The imagination naturally endeavours to form some idea of the sensations that must have arisen in the mind of the first man, when, awaking into existence, with all his senses and faculties perfect, he beheld the glory and beauty of the new-created world. Faded as we must suppose its glory and its beauty now to be, enough still remains to excite continual wonder, praise, and adoration. Yet it is represented in the Scriptures of truth, as lying under a curse, as groaning and travailing in pain, and as little better than a prison, from which all, who are truly sensible of its condition and their own, wish and pray to be delivered into the liberty of the children of God. But if such be our prison, what notions are we led to form of those mansions, which our Lord is gone before to prepare for us in his Father's house? Creation was finished in six days; and we read that, "on "the seventh, God rested from all his work which he "created and made." But the transgression of man would not suffer him to rest. My Father," says
the blessed Jesus, "worketh hitherto, and I work"." Sin made its way into the first creation, and is gradually destroying it, as a moth fretteth a garment.— "Lift up your eyes to the heavens, and look upon "the earth beneath; for the heavens shall vanish away like smoke, and the earth shall wax old like a garment, and they that dwell therein shall die in "like manner"." "But we, according to his pro"mise, look for new heavens and a new earth, where"in dwelleth righteousness." We read of one who, in vision, "saw a new heaven and a new earth, for "the first heaven and the first earth were passed "away." When the new creation shall be finished and prepared, an act of omnipotence will be exerted, similar to that which passed at the formation of Adam. The Lord God will again "form man out "of the dust of the ground, and breathe into his "nostrils the breath of life." From his long sleep in the chamber of the grave, he will awake to behold the never-fading glories of a world which "will have (6 no need of the sun, neither of the moon, to shine "in it for the Lord God and the Lamb," those brighter and inextinguishable luminaries, shall enlighten it for ever. The Almighty shall again with complacency survey the works of his hands, and pronounce every thing he has made to be "very good;" he shall again rest on the seventh day; the children of the resurrection shall enter into his rest, and keep an eternal sabbath. Let us "comfort one another "with these words.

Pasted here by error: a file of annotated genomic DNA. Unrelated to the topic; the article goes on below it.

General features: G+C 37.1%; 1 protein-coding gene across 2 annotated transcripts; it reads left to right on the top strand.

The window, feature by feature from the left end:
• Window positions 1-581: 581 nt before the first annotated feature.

u John, v. 17.
A view of the different materials of which man is composed, may teach us to form a proper estimate of him. He stands between the two worlds, the natural and the spiritual, and partakes of both. His body is material, but its inhabitant descends from another system. His soul, like the world from which it comes, is immortal; but his body, like the world to which it belongs, is frail and perishable. From its `birth it contains in it the seeds and principles of dissolution, towards which it tends every day and hour, by the very means that nourish and maintain it, and which no art can protract beyond a certain term. In spite of precaution and medicine, "the evil days will "come, and the years draw nigh, when he shall say, "I have no pleasure in them." Pains and sorrows will succeed each other, as "the clouds return after "the rain," blackening the face of heaven, and darkening the sources of light and joy. The hands, those once active and vigorous "keepers of the house," grown paralytic, "shall tremble;" and "the strong men,' ,"those firm and able columns which supported it, shall "bow themselves," and sink under the weight. The external "grinders" of the food, the teeth, "shall cease, because they are few," and the work of mastication shall be imperfectly performed: Dim suffusion shall veil the organs of sight, "they "that look out of the windows shall be darkened." The doors, or valves, "shall be shut in the streets or alleys of the body, when the digestive powers are weakened, and "the sound of the" internal "grind"ing is low." Sleep, if it light upon the eyelids of age, will quickly remove again, and "he will rise up